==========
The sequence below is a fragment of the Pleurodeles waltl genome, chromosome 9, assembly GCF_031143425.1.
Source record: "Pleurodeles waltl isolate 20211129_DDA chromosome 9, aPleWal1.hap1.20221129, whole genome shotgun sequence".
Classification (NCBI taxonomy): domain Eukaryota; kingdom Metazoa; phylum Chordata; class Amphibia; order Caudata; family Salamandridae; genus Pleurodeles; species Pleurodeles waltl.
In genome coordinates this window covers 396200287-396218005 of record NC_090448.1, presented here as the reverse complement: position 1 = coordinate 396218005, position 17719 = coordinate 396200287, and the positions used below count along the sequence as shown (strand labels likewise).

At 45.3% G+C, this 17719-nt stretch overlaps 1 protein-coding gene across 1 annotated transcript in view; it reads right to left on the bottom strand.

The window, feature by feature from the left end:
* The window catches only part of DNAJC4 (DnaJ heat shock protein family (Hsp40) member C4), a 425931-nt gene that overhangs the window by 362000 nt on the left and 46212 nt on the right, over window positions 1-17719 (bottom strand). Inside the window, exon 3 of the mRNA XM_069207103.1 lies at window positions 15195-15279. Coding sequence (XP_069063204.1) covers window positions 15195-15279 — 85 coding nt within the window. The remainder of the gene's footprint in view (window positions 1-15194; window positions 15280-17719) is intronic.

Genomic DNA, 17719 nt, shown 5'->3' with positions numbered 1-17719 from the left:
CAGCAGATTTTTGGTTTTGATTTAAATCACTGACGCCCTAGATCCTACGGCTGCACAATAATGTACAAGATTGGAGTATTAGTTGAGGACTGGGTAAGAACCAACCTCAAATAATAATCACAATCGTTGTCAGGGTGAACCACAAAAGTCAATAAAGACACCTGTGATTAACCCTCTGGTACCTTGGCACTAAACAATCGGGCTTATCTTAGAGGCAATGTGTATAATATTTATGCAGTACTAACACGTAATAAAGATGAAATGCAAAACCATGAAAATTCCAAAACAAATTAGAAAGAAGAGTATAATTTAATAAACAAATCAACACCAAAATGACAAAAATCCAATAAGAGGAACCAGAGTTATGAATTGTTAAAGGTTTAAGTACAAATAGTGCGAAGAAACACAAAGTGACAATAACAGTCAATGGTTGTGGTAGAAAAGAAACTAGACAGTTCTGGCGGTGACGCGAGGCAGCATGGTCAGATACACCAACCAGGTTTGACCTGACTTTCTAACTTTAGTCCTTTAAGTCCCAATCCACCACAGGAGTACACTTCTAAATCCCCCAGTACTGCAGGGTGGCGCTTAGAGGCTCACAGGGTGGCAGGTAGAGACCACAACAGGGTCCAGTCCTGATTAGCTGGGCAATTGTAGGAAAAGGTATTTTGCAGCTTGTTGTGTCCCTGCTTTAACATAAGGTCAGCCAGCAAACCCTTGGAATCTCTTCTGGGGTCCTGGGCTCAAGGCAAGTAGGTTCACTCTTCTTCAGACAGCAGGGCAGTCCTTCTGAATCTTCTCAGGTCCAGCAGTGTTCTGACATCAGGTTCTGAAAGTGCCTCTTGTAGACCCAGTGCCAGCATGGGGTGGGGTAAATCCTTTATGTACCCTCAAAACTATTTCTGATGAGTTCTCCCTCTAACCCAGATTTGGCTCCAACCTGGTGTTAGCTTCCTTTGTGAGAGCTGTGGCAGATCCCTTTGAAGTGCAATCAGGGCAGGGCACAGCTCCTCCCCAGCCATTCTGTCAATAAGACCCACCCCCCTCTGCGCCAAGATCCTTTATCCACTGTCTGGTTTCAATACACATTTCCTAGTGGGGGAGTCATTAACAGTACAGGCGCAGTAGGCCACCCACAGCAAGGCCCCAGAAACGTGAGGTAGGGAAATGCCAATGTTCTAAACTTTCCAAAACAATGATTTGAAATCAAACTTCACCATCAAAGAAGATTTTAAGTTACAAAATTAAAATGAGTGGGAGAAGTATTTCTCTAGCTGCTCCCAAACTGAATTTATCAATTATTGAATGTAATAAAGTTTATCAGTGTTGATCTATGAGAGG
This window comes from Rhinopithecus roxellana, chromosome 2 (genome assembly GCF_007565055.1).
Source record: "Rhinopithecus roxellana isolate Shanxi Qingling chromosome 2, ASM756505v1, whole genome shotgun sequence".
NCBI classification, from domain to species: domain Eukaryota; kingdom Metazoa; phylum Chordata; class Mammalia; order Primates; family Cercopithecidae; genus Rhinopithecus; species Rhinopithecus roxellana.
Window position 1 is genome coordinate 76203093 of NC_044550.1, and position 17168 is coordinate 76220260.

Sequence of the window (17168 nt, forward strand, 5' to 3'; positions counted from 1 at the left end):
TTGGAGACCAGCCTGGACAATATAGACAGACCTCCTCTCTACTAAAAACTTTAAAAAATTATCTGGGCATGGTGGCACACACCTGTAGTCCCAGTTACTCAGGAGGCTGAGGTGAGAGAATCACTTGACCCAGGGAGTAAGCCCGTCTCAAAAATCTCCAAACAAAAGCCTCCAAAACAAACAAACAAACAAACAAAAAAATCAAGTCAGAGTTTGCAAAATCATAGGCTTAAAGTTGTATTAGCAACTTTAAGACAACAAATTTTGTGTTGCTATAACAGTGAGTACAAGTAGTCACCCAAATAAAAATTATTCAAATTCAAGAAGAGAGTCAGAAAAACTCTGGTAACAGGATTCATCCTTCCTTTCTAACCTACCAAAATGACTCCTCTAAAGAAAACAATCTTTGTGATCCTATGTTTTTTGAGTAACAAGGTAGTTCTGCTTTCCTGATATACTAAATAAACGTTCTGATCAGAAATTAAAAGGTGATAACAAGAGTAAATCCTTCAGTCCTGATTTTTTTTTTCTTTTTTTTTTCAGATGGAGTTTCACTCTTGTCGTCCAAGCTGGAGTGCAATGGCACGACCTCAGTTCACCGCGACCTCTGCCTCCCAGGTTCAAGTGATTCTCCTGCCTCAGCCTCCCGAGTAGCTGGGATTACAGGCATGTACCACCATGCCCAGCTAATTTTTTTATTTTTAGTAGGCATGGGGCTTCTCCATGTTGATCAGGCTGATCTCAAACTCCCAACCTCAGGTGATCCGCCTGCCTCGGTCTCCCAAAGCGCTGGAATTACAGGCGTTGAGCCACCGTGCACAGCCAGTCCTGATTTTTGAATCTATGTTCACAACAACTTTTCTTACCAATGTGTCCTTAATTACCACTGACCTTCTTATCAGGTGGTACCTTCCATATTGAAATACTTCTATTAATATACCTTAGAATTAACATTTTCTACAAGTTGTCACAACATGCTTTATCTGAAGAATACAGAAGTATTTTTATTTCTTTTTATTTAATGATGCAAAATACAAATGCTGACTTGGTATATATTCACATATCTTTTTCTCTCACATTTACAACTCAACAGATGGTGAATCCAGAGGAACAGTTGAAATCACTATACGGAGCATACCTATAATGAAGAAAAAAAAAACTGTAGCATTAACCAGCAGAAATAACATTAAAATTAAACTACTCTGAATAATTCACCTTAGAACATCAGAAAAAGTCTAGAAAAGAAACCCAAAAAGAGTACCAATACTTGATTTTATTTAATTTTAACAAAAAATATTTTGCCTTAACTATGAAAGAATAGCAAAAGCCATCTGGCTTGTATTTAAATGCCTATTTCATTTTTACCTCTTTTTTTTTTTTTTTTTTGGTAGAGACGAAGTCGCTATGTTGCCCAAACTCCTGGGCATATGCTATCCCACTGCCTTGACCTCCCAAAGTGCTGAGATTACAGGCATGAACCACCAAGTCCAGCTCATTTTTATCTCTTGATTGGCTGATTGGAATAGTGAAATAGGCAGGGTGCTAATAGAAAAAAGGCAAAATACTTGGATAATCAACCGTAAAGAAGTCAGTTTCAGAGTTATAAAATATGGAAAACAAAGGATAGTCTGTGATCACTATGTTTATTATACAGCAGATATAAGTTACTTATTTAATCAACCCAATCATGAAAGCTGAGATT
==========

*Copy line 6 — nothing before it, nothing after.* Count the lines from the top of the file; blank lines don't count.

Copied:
The window, feature by feature from the left end: